Circulation Systems for Single and Multiple Seal Arrangements (Part One)


Written by:
Gordon Buck and Ralph Gabriel, John Crane Inc.

flow rates.jpg

Approximate flow rates through orifices. (ACFM = Actual Cubic Feet per Minute)

 

Water is typically used as a quench medium when the fluid being sealed has solids in solution or will crystallize upon exposure to atmosphere.  The flow rate for water does not have to be very large.  In some cases it can just be enough to keep a volume of fluid on the atmospheric side of the seal, while in other cases a slight flow rate of 1/8-gpm to ¼-gpm is sufficient to prevent build up of product underneath the seal faces.  This is one case where the containment device may be a lip seal.

 

Secondary Containment Seals

Plans 71, 72, 75, and 76 are new plans for dry running secondary containment seals used in conjunction with a liquid lubricated primary seal. The process, or inner seal, of the dual unpressurized arrangement usually has its own flush plan. For example, the flush plans for a dual unpressurized seal arrangement with a dry running secondary containment seal might be written as Plan 11/71, 11/71/75, 11/71/76, or as noted below 11/72/75 or 11/72/76. The Plan 11 for the inboard seal can be any of the plans normally associated with a single mechanical seal.

A secondary containment device is a means of containing and controlling the primary seal leakage from a mechanical seal. In contrast to a dual liquid lubricated mechanical seal, which operates in a buffer or barrier fluid, a secondary containment device operates primarily in the leakage from the process seal, although purges may be added.

There are many different types of secondary containment devices from simple bushings to mechanical seals. Leakage rates for the various secondary sealing devices can vary by several orders of magnitude. Selection of the secondary containment device and system will depend on the level of leakage to atmosphere that is considered acceptable as well as performance requirements for normal operation, upsets, and in the event of process seal failure.

By definition, the secondary containment device does not necessarily have the performance or rating of the primary seal; however, it may be able to temporarily tolerate seal cavity pressure and fluid in the event of a failure of the primary seal.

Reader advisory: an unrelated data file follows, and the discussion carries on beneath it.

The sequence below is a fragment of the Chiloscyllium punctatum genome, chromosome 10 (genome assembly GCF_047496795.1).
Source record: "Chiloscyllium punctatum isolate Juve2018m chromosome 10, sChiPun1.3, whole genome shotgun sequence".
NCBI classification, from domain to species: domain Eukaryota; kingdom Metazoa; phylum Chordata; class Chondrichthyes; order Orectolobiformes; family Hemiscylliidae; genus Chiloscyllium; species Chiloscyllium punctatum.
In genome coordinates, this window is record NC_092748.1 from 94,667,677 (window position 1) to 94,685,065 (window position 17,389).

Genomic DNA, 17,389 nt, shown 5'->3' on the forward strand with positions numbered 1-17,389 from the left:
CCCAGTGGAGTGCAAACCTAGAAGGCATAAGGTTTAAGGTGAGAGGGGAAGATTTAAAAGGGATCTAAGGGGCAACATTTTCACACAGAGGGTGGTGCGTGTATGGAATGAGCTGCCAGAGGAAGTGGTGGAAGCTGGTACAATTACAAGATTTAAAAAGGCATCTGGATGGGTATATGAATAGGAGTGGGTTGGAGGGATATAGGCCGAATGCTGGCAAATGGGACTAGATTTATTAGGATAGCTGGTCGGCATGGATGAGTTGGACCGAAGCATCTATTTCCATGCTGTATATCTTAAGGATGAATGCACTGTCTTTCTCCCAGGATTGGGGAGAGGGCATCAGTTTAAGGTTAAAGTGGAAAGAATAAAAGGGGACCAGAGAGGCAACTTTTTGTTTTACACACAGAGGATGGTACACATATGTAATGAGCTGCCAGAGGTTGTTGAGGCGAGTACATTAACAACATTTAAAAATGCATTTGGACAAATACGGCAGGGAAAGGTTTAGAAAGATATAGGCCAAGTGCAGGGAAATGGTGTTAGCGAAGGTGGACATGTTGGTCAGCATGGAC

Large clearance devices like fixed bushings have the highest leakage rates; floating bushings with reduced clearance are much better. Floating segmented bushings have still lower leakage rates. Dry running mechanical seals, both contacting and non-contacting, may also be used as secondary containment devices and can approach the level of performance of a dual unpressurized liquid lubricated seal arrangement.

Purge Rates for Secondary Containment Seals

API Plan 72 is designed to have an inert gas purge through the containment seal area with the intent to reduce emission levels to the atmosphere. The purge gas mixes with leakage from the primary seal, thereby reducing the concentration of the hazardous fluid (liquid or gas). Leakage rates from the various types of containment devices will vary from high rates with bushings to low leakage rates with contacting face seals.

Leakage to atmosphere will also have a wide variation depending upon operating conditions, length of time in service and equipment conditions, as well as a myriad of other lesser considerations. When deciding on the purge rate, consideration should be given to the type of containment device, the flow rate past the orifice, the fact that excessive purge rates can dry out the sealing cavity and possibly decrease the life of contacting face seals, and that excessive containment seal cavity pressures can decrease the life of the containment sealing device with the possible exception of non-contacting containment seals.

A simple rule of thumb is to have a flow rate on the order of ½ SCFM to the containment seal cavity. This relates to the rough flow rate for a 5-psi differential pressure across a 1/16-in orifice. This rate can be adjusted upwards or downwards depending upon the specific application.

Influence of Static and Dynamic Dual Gas Seal Leakage on Pumps

Even though leakage from dual gas seals is normally very low, the following issues related to pump design and installation may require attention, depending upon the seal duty:

  1. Static gas leakage can displace the liquid in the pump and prevent start up. This is particularly relevant in the case of vertical standby pumps.
  2. Dynamic pump performance can also be affected by a loss of pump efficiency, differential head and increased NPSHR (Net Positive Suction Head Requirements).

Summarized below are the background and recommendations to eliminate these potential problems.

 

Static Gas Leakage

Inboard static gas barrier leakage may be at a minimal rate, but in a vertical pump in a standby condition, or stationary in a stop/start batch process, barrier gas can collect in the pump casing and disable the ability of the impeller to prime on start-up.

Some exceptional horizontal installations also suffer the same circumstance when suction pipework originates from below the shaft centerline. Not all vertical pumps are vulnerable, as the sensitivity is dependent on the relative positions of the impeller and the suction inlet. Some in-line units using a Plan 13 flush (in conjunction with a Plan 74 for the dual gas seals) have the ability to naturally vent through the suction valve, if the piping orientation permits.

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See also:

Upstream Pumping Solutions

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